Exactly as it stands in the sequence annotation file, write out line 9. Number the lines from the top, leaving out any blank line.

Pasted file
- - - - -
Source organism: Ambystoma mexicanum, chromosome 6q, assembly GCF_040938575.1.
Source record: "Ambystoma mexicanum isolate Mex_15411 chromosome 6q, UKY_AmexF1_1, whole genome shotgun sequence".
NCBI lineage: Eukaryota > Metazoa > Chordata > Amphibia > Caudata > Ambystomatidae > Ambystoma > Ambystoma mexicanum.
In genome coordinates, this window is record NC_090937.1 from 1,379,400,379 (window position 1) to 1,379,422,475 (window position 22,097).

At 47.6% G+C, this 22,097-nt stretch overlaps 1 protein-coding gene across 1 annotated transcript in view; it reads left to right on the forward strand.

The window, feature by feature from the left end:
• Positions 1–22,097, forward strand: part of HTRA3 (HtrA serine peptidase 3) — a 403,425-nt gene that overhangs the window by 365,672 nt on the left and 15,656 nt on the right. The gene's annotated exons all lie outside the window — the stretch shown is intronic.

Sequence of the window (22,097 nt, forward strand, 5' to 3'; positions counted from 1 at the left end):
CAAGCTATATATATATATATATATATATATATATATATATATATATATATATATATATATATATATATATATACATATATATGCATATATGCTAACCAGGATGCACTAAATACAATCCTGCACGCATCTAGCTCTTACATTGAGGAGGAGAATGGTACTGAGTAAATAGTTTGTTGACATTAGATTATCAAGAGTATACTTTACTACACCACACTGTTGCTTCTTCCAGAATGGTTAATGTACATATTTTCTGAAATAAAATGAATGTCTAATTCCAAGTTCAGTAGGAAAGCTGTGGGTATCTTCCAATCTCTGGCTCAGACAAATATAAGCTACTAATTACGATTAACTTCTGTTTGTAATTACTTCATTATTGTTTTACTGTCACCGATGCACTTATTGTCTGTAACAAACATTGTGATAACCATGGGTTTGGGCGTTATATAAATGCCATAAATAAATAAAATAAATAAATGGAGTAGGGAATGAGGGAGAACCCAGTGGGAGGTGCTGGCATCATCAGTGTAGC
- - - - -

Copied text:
CAAGCTATATATATATATATATATATATATATATATATATATATATATATATATATATATATATATATATATACATATATATGCATATATGCTAACCAGGATGCACTAAATACAATCCTGCACGCATCTAGCTCTTACATTGAGGAGGAGAATGGTACTGAGTAAATAGTTTGTTGACATTAGATTATCAAGAGTATACTTTACTACACCACACTGTTGCTTCTTCCAGAATGGTTAATGTACATATTTTCTGAAATAAAATGAATGTCTAATTCCAAGTTCAGTAGGAAAGCTGTGGGTATCTTCCAATCTCTGGCTCAGACAAATATAAGCTACTAATTACGATTAACTTCTGTTTGTAATTACTTCATTATTGTTTTACTGTCACCGATGCACTTATTGTCTGTAACAAACATTGTGATAACCATGGGTTTGGGCGTTATATAAATGCCATAAATAAATAAAATAAATAAATGGAGTAGGGAATGAGGGAGAACCCAGTGGGAGGTGCTGGCATCATCAGTGTAGC